Energex and VMR urge boaties to be aware of powerlines and cables

20 January 2022

Energex and the Voluntary Marine Rescue (VMR) have joined forces for Australia Day, when everyone hits the water, to remind boaties of overhead powerlines and submarine power cables crossing waterways.

According to Energex’s Area Manager Kevin Lavender, the call comes after dozens of anchors were removed from just one electricity cable crossing between the mainland and Bribie Island last summer.

“Last summer, in just one morning, commercial divers removed 27 anchors and hundreds of metres of rope from around just one short Moreton Bay cable and was a stark reminder that boaties were still anchoring over the clearly marked electricity infrastructure,” Mr Lavender said.

“These powerlines and cables crossing rivers and estuaries are charged with up to 132,000 volts of electricity and power tens of thousands of homes and such high voltage can make any accidental contact deadly so I am pleading with boaties to keep a clear visual while on the water.”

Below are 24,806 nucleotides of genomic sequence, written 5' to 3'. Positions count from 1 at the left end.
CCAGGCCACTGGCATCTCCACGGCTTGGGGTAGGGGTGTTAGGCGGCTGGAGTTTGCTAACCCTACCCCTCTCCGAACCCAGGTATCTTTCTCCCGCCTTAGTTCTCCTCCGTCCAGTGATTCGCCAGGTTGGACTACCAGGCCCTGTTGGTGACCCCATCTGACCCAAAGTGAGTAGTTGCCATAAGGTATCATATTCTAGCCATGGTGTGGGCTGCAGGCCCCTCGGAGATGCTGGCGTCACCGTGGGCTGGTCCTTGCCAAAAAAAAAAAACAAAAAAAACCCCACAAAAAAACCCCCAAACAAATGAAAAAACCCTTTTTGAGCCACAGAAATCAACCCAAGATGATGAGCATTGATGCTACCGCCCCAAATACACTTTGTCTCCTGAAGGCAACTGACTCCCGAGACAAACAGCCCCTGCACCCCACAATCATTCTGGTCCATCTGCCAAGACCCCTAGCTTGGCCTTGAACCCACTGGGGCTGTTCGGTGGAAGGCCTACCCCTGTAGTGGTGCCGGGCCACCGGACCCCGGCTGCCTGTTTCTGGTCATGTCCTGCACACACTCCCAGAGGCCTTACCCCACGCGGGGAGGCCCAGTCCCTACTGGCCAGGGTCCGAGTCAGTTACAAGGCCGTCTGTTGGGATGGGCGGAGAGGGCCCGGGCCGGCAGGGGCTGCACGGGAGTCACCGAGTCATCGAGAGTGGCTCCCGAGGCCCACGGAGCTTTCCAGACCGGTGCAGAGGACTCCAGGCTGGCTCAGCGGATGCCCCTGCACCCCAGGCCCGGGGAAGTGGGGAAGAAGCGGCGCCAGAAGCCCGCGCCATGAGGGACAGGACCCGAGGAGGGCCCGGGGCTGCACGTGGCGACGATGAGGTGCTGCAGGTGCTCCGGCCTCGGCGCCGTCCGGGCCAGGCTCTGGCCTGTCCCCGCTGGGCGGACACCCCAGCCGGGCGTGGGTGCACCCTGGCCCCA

Brisbane VMR President Thomas Grice said avoiding cables was easy, urging all boaties to check each bank for the yellow and black signs pointing out the dangers below before anchoring.

“These cables are clearly marked, usually with large signs, so before people drop an anchor they only have to look at each bank for the warnings,” Mr Grice said.

“Similarly, some waterways have overhead powerlines crossing so anyone in a sailboat or large motor vessel should remain vigilant. Keep a clear lookout above and never risk sailing under powerlines unless you’re absolutely certain you have at least three metres clearance at the highest astronomical tide.”

Mr Grice also said before boaties head out these holidays they should  ensure their vessel and motor are in perfect working condition, they have more than enough fuel and the right safety equipment, and they use the VMR or Coast Guard’s log on and off service.

If boaties do find themselves in any difficulty they’re urged to phone Triple Zero and ask for police, who will dispatch the closest rescue vessel, or contact their local VMR or Coast Guard via phone or two way radio.